AFIR presents a crucial opportunity to enable the decarbonisation of the transport sector, the only sector whose emissions have risen since 1990. However, the deployment of infrastructure must occur in a manner which is consistent with the broader energy transition: by efficiently using limited resources in a targeted way, so that overall emissions can be reduced at a pace that is in line with the aims of the Paris Agreement.
The core of our asks relate to the need to phase out the use of fossil fuels and build sufficient additional renewable power generation capacity, support fuels which are net-zero compatible and reinforce the grid for their production, without cannibalising the broader energy transition. This requires the elimination of the transition phase for fossil fuels as well as the introduction of mandates for the bunkering of hydrogen carriers in maritime ports, for use in ships, instead of LNG.
1. Hydrogen needs to be targeted and produced with additional renewable
Ensuring that hydrogen-based fuels are produced in a way that does not increase emissions elsewhere in the system is crucial to ensure these fuels truly meet their emissions abatement potential. This includes the use of additional renewable electricity, produced from newly deployed renewable power generation capacity, as well as, where carbon is required, the use of carbon of atmospheric origin.
Direct electrification through batteries, and not hydrogen, is the most viable option in the long term for heavy-duty vehicles. Moreover, fuel cell electric trucks are estimated to be market-ready only in the late 2020s. In other words, the targets in the regulation are currently too high and should therefore be indicative and be reassessed in the regulation’s revision foreseen in 2026.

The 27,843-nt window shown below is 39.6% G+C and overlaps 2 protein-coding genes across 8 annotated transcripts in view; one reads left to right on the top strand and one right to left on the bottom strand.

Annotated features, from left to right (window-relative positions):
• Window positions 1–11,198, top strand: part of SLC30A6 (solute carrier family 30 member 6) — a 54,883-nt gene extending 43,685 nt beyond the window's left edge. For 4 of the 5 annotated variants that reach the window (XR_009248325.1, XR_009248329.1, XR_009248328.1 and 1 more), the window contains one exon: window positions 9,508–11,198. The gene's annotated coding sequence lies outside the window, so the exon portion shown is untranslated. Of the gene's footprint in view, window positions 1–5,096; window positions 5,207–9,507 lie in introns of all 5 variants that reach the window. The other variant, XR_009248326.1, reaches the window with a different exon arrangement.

2. All chargers should be Smart-Charging ready
Requiring all chargers to be smart ready will enable a roll-out of infrastructure that can both support the much-needed switch to direct electrification, and help the grid to cope with the integration of high penetration of non-dispatchable renewables. Only smart chargers can ensure that the batteries of the EV fleet become useful to the grid, by providing balancing services instead of creating a further demand peak, that will require power generation from fossil fuels. If the smart charging requirement is not extended to all chargers in AFIR, Europe will risk locking-in charging technologies that will be already outdated by the time they are deployed.
3. LNG should be excluded from AFIR
LNG is a fossil fuel and is not net-zero compatible. A phase out of LNG should be planned, rather than further deployment of LNG infrastructure.
Setting mandatory targets for the supply of LNG means creating a fossil-fuel lock-in and is likely to result in either continued emissions or stranded assets, neither of which are desirable outcomes. Additionally, upstream emissions from LNG can often undermine the supposed emission reductions from its use. Alternative options are already being deployed. These include direct electrification and hydrogen-based carriers, such as hydrogen and ammonia for use in ships, that do not emit CO2 upon combustion.
4. Make electrification user friendly
The signal of this legislation must be that from 2025, every European citizen can reach any destination within the EU with an EV, thus requiring an even greater deployment of charging infrastructure, beyond the core network.
All consumers, regardless of their residency arrangements, should have easily accessible public charging infrastructure available on a daily basis. This could be facilitated through uptake of charging at parking spaces on commercial properties like shopping malls, grocery stores and sports facilities.
Card readers should be mandatory for all charging stations in order to remove unnecessary obstacles for users and prevent any delay in the shift to electrification.
5. Extend support for heavy-duty vehicle charging
Deploying chargers at safe and secure parking areas, urban nodes and logistic depots is crucial to speed up the uptake of electric heavy-duty vehicles.
Battery electrification is already being deployed in trucks and is a more efficient use of limited renewable electricity than producing hydrogen and using it in a fuel cell—both of which have high efficiency losses.
Enabling electrification by setting binding targets for chargers and indicative targets for hydrogen refuelling infrastructure will ensure that hydrogen does not form an obstacle when electrification is the better option.
6. Shore-side electricity supply in maritime ports should be extended to all type of ships
Shore-side electricity (SSE) is already being deployed today. Therefore, the mandates should increase the scope of its targeted use to include a broader range of ships, with a more ambitious timeline. Furthermore, smaller ships can more easily connect to SSE and should therefore be included.